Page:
Afghan Military Officer Apprehended in Montana After Deserting U.S. Training

Cascade County Police
Cascade County Police

An Afghan military officer, who deserted last month while participating in a U.S.-based training program, was apprehended by federal authorities on an Amtrak train en route to Washington state, according to U.S. Border Patrol.

While a U.S. Border Patrol official said that two Afghan military officers absconded, an American military official said only one failed to report for training.

Mustafa Tanin, a lieutenant in the Afghan Army, was admitted into the U.S. in May for a Basic American Language Instructor Course at Lackland Air Force Base in San Antonio, Texas.

Tanin deserted in September while training in Washington D.C. and was subsequently classified as absent without leave (AWOL). His U.S. visa was cancelled as a result.

An Afghan army officer who was apprehended by American authorities after he went AWOL last year while training in the U.S. was granted asylum and released.

On Tuesday, Tanin was arrested by Border Patrol agents when the Amtrak train he was on stopped to refuel in Havre, Montana, home to a U.S. Customs and Border Protection (CBP) station along America’s border with Canada.

The agents boarded the train in search of somebody else, when they found Tanin and questioned him, Border Patrol Agent Craig Duff, spokesman for the CBP Havre station, told the Associated Press (AP).

U.S. Border Patrol is a component of CBP.

“He initially claimed to be from Mongolia,” reportedly said Duff. “During questioning, he admitted to being from Afghanistan.”

“During questioning, the subject, identified as Mustafa Tanin, was unable to provide any immigration documents,” notes a statement from CBP. “Further investigation revealed that Tanin is an officer in the Afghan military who had been previously admitted to the United States to attend military training at Lackland Air Force Base in San Antonio, Texas.”

Border Patrol agents found an identification document on Tanin and discovered that his U.S. visa had been canceled because he had deserted the training program, Border Patrol Agent Melissa Hart told AP.

The program Tanin was supposed to attend is aimed at improving the English skills of foreign military personnel and civilians so that they can teach the language in their home countries, reportedly explained U.S. Air Force Maj. Toni Whaley.

Maj. Whaley revealed that Tanin “failed to report for activities during a weeklong field study in Washington, D.C.”

The head of the Defense Language Institute English Language Center declared him an international military student absent without leave [AWOL] for deserting on September 29 while on a training trip to Washington D.C. and his U.S. visa was cancelled.

Duff indicated that Tanin may not have been alone when he deserted.

“When the original information came out back in September, it listed two and that’s all I’ve heard of that,” Duff told Breitbart News. “There’s no updates or anything on the second person.”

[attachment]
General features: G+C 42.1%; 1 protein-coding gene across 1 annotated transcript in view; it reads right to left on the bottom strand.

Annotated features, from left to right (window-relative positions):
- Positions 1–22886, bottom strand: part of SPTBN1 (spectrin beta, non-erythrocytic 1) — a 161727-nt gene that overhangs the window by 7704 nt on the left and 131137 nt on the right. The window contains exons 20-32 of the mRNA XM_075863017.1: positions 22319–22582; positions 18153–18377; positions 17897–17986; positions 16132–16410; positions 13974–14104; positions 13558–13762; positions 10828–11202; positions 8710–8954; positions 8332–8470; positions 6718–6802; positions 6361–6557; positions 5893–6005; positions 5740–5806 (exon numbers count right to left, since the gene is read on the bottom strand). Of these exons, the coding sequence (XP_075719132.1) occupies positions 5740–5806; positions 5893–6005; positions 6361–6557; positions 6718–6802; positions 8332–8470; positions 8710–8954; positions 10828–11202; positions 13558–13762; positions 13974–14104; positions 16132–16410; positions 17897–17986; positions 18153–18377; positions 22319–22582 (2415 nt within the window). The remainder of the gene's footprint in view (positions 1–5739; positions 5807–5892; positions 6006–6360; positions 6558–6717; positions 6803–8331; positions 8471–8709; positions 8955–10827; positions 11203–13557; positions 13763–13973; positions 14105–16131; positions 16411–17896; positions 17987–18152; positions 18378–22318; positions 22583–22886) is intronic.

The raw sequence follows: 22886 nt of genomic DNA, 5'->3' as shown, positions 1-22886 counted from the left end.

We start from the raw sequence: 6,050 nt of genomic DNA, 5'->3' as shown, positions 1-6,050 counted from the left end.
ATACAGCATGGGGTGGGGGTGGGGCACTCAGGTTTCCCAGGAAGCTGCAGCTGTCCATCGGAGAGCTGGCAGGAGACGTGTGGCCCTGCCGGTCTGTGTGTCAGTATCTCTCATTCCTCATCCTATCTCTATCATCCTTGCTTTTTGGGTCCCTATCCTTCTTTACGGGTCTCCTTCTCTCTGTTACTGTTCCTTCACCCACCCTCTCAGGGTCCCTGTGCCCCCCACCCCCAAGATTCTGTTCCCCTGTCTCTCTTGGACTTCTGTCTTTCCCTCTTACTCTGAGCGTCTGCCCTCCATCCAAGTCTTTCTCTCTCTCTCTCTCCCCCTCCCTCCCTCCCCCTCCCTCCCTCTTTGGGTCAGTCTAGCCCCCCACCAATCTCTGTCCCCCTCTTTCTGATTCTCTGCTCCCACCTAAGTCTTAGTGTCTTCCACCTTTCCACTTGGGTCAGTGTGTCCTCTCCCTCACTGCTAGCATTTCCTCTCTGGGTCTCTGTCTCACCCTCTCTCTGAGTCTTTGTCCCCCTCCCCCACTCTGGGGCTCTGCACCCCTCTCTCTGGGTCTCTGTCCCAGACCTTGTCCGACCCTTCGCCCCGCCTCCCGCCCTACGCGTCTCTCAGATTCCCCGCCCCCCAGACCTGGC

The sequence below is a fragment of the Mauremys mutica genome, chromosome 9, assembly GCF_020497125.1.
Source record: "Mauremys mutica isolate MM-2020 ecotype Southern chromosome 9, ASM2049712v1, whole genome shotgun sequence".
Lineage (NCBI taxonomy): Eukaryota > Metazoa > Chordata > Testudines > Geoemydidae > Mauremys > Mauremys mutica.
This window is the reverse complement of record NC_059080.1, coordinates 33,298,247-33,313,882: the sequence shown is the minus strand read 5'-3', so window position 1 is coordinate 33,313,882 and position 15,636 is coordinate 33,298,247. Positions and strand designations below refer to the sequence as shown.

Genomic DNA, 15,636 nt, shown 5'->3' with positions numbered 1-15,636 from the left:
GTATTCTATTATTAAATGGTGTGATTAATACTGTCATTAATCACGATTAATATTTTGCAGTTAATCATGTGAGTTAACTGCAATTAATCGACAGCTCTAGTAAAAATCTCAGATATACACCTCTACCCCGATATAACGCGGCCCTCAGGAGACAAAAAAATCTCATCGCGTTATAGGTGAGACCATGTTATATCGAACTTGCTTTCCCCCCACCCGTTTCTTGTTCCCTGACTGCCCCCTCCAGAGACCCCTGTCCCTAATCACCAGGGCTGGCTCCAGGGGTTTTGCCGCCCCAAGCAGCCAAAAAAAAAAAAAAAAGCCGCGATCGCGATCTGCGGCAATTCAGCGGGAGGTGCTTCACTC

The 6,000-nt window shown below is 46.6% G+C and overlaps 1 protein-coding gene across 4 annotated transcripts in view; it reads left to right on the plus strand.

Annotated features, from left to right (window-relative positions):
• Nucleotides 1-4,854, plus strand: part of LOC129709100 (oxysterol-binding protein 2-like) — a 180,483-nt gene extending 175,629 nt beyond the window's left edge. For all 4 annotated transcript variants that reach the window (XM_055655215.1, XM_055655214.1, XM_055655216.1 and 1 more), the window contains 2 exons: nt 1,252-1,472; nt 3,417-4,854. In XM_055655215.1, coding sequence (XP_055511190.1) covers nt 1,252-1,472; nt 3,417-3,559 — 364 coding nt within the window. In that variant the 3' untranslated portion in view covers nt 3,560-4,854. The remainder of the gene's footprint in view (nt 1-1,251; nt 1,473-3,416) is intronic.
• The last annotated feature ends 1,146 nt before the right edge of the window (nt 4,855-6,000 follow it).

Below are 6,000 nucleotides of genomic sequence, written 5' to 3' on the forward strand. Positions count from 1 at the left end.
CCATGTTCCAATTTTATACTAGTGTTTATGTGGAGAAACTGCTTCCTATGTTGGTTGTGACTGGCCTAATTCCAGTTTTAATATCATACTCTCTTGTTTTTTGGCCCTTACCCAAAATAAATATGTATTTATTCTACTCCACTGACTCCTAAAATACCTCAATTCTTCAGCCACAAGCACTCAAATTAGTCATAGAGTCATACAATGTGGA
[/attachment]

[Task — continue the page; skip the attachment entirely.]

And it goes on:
However, Maj. Whaley told AP that Tanin was the only person who failed to report to the training program.

“While there have been others who have absconded while in training, there is a well-coordinated process among federal agencies to locate the individuals as quickly as possible and return them to their respective homeland,” said Whaley.

Duff told Breitbart News he was not aware of any other Afghan officers who are currently considered to be at-large in the United States after going AWOL.

There have been other instances in the past involving Afghan security force officers absconding while participating in U.S.-based training programs.

In September 2014, five members of the Afghan National Defense and Security Forces (ANDSF), two policemen and three soldiers, went missing while participating in two separate programs.

The policemen were eventually arrested outside of Washington, D.C., and the three Afghan Army officers were detained at the Canadian border.

“They said they feared retribution by the Taliban because of their work with U.S. soldiers,” reports AP, referring to the three Afghan military officers.

“Canada denied the [three] men entry and returned them to the U.S., which began deportation proceedings against them,” adds the report.

One of the three Afghan military officers was granted asylum by the United States.

Tanin is being held by U.S. Immigration and Customs Enforcement (ICE) officials in Great Falls, Montana.

He is to be transported to Salt Lake City to face deportation proceedings, according to Border Patrol Agent Hart.

CBP Havre station spokesman Agent Duff said that “Tanin did not give a reason for leaving the training, did not ask for political asylum and did not resist arrest.”

ICE and CBP are part of the U.S. Department of Homeland Security (DHS).


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